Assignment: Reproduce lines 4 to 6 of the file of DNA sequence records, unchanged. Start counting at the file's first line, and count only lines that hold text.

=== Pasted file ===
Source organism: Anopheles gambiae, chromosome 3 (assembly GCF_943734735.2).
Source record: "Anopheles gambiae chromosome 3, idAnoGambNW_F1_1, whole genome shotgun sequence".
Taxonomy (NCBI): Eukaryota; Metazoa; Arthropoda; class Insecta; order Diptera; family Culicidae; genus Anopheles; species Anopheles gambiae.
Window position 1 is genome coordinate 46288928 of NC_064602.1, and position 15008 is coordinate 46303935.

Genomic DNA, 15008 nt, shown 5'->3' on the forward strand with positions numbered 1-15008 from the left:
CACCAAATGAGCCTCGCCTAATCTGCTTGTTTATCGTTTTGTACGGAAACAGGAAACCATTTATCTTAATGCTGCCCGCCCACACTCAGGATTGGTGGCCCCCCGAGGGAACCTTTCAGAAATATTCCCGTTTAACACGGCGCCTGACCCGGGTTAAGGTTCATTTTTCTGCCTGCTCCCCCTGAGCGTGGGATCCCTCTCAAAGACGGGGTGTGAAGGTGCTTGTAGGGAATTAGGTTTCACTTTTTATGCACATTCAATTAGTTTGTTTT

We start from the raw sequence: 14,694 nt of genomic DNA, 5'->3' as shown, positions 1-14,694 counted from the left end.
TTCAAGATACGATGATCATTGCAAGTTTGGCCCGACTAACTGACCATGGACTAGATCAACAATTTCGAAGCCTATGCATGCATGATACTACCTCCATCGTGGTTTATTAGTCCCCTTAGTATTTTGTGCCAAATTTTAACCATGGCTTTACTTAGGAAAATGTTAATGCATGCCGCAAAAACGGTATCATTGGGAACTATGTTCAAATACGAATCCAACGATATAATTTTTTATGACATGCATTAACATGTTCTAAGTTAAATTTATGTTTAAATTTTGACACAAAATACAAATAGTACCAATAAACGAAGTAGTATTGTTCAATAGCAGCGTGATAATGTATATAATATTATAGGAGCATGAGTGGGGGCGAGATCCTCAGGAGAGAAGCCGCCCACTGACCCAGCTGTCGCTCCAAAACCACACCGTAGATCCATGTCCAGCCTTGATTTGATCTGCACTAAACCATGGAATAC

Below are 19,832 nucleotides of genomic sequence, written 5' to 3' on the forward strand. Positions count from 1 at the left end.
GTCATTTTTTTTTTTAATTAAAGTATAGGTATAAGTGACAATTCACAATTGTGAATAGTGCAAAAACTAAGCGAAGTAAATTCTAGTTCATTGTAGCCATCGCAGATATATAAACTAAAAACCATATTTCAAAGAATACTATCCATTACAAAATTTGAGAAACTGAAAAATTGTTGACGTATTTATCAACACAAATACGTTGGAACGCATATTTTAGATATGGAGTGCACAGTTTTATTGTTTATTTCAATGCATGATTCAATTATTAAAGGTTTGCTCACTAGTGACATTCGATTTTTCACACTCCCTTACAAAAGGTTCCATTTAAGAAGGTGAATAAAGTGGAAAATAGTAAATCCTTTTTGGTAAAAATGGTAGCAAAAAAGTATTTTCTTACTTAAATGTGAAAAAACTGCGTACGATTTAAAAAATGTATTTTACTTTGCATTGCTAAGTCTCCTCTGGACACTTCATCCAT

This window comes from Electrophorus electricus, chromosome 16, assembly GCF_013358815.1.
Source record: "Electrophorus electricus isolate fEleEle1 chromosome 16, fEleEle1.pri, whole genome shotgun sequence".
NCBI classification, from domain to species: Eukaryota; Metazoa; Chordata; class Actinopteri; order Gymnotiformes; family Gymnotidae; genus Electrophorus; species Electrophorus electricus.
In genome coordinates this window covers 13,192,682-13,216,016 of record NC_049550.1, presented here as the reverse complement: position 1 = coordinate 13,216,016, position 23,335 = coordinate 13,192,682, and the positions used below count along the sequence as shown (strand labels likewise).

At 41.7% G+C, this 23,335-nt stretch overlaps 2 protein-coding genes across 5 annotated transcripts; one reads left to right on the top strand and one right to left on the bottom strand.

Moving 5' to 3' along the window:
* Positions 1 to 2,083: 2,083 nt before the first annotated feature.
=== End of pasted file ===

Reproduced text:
Window position 1 is genome coordinate 46288928 of NC_064602.1, and position 15008 is coordinate 46303935.

Genomic DNA, 15008 nt, shown 5'->3' on the forward strand with positions numbered 1-15008 from the left:
CACCAAATGAGCCTCGCCTAATCTGCTTGTTTATCGTTTTGTACGGAAACAGGAAACCATTTATCTTAATGCTGCCCGCCCACACTCAGGATTGGTGGCCCCCCGAGGGAACCTTTCAGAAATATTCCCGTTTAACACGGCGCCTGACCCGGGTTAAGGTTCATTTTTCTGCCTGCTCCCCCTGAGCGTGGGATCCCTCTCAAAGACGGGGTGTGAAGGTGCTTGTAGGGAATTAGGTTTCACTTTTTATGCACATTCAATTAGTTTGTTTT